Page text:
What do the relations between the soldiers and the settlers in Hebron look like in your experience? In my platoon, I think that a lot of guys, there was a lot of awareness of right and wrong. I think, the relations... It came from a few different places, it came first of all and prior to anything else from the attitude they displayed toward the Palestinians, whether it was the [settlers’] children who would throw stones at Palestinians near the 'Red House' (one of the Israeli settlements in Hebron that is a combined military base and residential compound for settlers), and their parents who don’t care. First example. [Or] whether it was how settlers would intervene in events, in [operational] call-ups, in [Palestinian] terrorist attacks, in all kinds of things that happen, intervene and try to change the reality that our officers decide [on], that’s second. And third, one of the things that we were really angry about, [was] that settlers determine the policy on the ground; what does determine policy on the ground mean? For example – settlers from the Red House, I’ll give [an explanation] here for those who of course don’t know, on Fridays and weekends and holidays, you take the whole of the Zion Route,1 which connects [the settlement of] Kiryat Arba to Hebron and the Tomb of the Patriarchs, and you 'sleeve' it – that’s what it’s called in the military slang – with loads and loads of soldiers, usually in basic training, so that the settlers from Kiryat Arba can walk on the Zion Route without any Palestinian cars, they’re not allowed [to drive], like with confidence that Palestinians won’t hurt them, all the way to the Tomb of the Patriarchs below. So very very significant manpower is invested so that they (the settlers) have this sleeve every weekend. The Red House settlers weren’t satisfied with walking on the Zion Route, like everyone else, they decided that they want to walk to the Tomb of the Patriarchs through a Palestinian neighborhood, which means what? That every Friday, the front command squad, sometimes the front command squad couldn’t, so then it was the Red House civilian emergency response team; of course, there’s no need to say, soldiers who hardly get any sleep, barely three hours per day, would have to come and escort a bunch of settlers, with ### at the lead, and the rest of the Red House residents, sometimes they brought friends and family from outside Hebron, and their settler children – and walk through the Palestinian neighborhood, of course provoking [people], even if they didn’t say anything, of course [it’s] provocation, a crowd of settlers and soldiers walking into the Palestinian neighborhood, there’s no doubt this is serious provocation. Every time on a Friday [we had to] take them down to the prayers and bring them back home from the prayers. Why? There’s no reason, purely to make their presence felt in the Palestinian neighborhood, they have a whole sleeve that exists especially for them, they brought guys in basic training to stay the weekend so that [the settlers occupying the Red House] can go down to the Tomb like everyone else. Why do we do it? Because that’s their request and it’s – not because it’s a request, because that’s what they’ve decided. And I remember that none of the settlers told us this explicitly, but we knew with certainty that from their perspective their attitude was "Don’t come with us, we don’t need you, we have pistols, I don’t need a soldier to protect me." This kind of contempt. They didn’t really believe that we were a serious security force. "We’re going, do what you want." It was a very clear feeling and understanding that we weren’t deciding whether the settlers would pass through the Palestinian neighborhood, it’s a really stupid decision and really bad in security terms too; they decide they were going – "if you want to, escort us, and if you don’t – don’t escort us." And it was clear that the company commander had no say against the settlers, it was clear that there wasn't anything he could say to them. If they’ve decided they’re walking through this neighborhood, then they are. It was clear to me that no officer would go and tell them: Listen, I don’t have the manpower [needed] for this, it doesn’t make sense, it’s not operationally [sound], and it’s not safe, don’t do it. You have the regular route that everyone has. It was clear this wasn’t going to happen.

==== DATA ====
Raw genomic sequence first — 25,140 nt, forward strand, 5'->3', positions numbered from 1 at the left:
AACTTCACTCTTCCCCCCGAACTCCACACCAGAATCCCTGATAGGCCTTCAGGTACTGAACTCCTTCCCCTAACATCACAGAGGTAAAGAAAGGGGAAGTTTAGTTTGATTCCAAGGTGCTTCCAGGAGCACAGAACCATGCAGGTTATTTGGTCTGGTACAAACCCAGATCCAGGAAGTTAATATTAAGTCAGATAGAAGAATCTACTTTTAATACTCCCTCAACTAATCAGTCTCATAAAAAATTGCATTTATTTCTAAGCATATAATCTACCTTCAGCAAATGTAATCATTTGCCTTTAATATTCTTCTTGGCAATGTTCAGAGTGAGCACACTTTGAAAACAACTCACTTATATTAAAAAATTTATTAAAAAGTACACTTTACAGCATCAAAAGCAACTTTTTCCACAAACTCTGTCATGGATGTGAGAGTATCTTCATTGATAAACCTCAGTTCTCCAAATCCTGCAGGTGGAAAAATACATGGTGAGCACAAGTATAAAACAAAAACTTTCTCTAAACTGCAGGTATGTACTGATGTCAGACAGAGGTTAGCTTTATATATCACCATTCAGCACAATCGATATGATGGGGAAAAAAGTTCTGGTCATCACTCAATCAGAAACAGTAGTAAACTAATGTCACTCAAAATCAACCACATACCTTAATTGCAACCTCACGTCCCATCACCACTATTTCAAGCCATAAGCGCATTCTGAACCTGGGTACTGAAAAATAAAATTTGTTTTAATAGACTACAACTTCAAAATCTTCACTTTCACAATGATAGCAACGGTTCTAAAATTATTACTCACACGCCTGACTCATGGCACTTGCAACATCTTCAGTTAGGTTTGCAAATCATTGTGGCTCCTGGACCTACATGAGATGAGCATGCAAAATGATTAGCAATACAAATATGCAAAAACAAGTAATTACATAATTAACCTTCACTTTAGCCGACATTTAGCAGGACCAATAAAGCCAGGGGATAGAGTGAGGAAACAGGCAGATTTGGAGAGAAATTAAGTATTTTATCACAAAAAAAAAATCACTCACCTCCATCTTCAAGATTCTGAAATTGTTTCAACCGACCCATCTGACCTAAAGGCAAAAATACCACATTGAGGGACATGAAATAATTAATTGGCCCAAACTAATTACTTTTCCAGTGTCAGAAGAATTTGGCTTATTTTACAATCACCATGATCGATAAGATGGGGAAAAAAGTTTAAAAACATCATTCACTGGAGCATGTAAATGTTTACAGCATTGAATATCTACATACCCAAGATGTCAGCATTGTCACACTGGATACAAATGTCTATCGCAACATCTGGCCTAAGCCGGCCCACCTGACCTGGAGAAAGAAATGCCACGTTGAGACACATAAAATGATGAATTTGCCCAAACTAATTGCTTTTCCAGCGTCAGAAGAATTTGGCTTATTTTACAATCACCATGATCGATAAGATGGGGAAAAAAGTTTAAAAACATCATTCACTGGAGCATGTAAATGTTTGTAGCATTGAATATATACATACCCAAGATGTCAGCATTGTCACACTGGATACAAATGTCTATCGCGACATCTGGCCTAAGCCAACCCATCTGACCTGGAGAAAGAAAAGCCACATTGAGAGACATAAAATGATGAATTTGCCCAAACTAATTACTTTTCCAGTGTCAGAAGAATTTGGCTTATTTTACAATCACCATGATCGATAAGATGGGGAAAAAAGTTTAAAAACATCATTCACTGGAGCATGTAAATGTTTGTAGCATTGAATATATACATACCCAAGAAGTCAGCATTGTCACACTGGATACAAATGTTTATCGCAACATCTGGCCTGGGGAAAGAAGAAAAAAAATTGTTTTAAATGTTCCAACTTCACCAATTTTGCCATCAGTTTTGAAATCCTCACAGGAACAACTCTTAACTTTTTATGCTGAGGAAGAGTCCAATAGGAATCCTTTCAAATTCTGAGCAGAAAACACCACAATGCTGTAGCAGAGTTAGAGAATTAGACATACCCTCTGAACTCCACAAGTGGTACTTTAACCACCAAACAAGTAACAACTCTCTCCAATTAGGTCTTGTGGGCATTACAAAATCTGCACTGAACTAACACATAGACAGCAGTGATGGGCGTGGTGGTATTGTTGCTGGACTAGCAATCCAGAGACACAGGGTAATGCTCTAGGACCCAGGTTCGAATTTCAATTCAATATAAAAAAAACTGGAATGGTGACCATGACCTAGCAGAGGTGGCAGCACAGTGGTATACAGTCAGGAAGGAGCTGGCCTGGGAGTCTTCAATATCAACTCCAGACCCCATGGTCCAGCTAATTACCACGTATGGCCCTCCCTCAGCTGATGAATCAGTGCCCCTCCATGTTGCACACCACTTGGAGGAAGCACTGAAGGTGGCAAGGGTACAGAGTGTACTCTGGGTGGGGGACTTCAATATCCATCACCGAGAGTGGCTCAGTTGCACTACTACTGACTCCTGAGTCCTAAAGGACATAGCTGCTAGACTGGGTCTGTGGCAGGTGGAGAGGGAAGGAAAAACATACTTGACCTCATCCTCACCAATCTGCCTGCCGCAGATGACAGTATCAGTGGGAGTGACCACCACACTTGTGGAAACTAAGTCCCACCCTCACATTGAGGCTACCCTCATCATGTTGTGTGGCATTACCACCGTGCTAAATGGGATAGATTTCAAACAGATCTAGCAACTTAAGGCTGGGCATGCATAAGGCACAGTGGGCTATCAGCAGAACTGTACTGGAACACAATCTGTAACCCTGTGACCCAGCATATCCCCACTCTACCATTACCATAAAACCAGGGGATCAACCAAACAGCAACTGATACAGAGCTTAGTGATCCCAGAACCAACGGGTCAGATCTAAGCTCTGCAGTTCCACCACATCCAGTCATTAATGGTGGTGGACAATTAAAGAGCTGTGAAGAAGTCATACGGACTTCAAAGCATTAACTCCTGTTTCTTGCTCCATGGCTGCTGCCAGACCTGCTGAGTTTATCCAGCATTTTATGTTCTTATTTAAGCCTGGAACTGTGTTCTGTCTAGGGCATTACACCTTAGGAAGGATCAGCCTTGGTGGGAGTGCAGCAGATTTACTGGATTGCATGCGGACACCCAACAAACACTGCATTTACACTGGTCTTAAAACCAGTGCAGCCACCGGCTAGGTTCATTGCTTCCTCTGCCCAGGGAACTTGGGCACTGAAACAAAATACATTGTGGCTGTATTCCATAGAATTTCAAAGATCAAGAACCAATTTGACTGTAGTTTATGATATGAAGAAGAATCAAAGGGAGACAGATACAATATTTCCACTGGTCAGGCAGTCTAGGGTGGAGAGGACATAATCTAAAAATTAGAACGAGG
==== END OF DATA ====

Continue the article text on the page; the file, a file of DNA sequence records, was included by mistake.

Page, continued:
I don’t understand, I’m the IDF, I control Hebron, [so] there are rules. Does this mean that if a Palestinian decides to walk wherever he wants, the IDF will let him? No.
Meaning, you have the ability to stop people from doing things. Absolutely. The ability is there, [but] the desire is to stop Palestinians from doing particular things. And that will simply isn’t there when it comes to settlers. What brings this about, is the chumminess and the reciprocity, the fact that the deputy company commander and the company commander and all the top brass in the battalion are friends of the settlers in Hebron. That’s just undoubtedly what brings this about, it was clear to us that he (the commanding officer) has dinner with him (the settler) on Friday evening and a second before that would he tell him: Listen–; an hour before he comes to his place, Friday dinner, and to play with his children, would he tell him: Listen, you’re not going [down there], we’re not bringing you a force and you’re not going down through the Palestinian neighborhood. It’s clear to me that that’s not going to happen. *
Since 2000, Palestinian vehicles have been prohibited from driving on this road. Following a petition to the Supreme Court, in 2011 the IDF decided to implement a number of 'humanitarian relief measures', including opening the Zion Route to Palestinian residents who live on the road, have passed extensive background checks and who hold an Israeli mechanical license and have bought insurance from a recognized provider. As of 2021, around 70 vehicles hold this permit.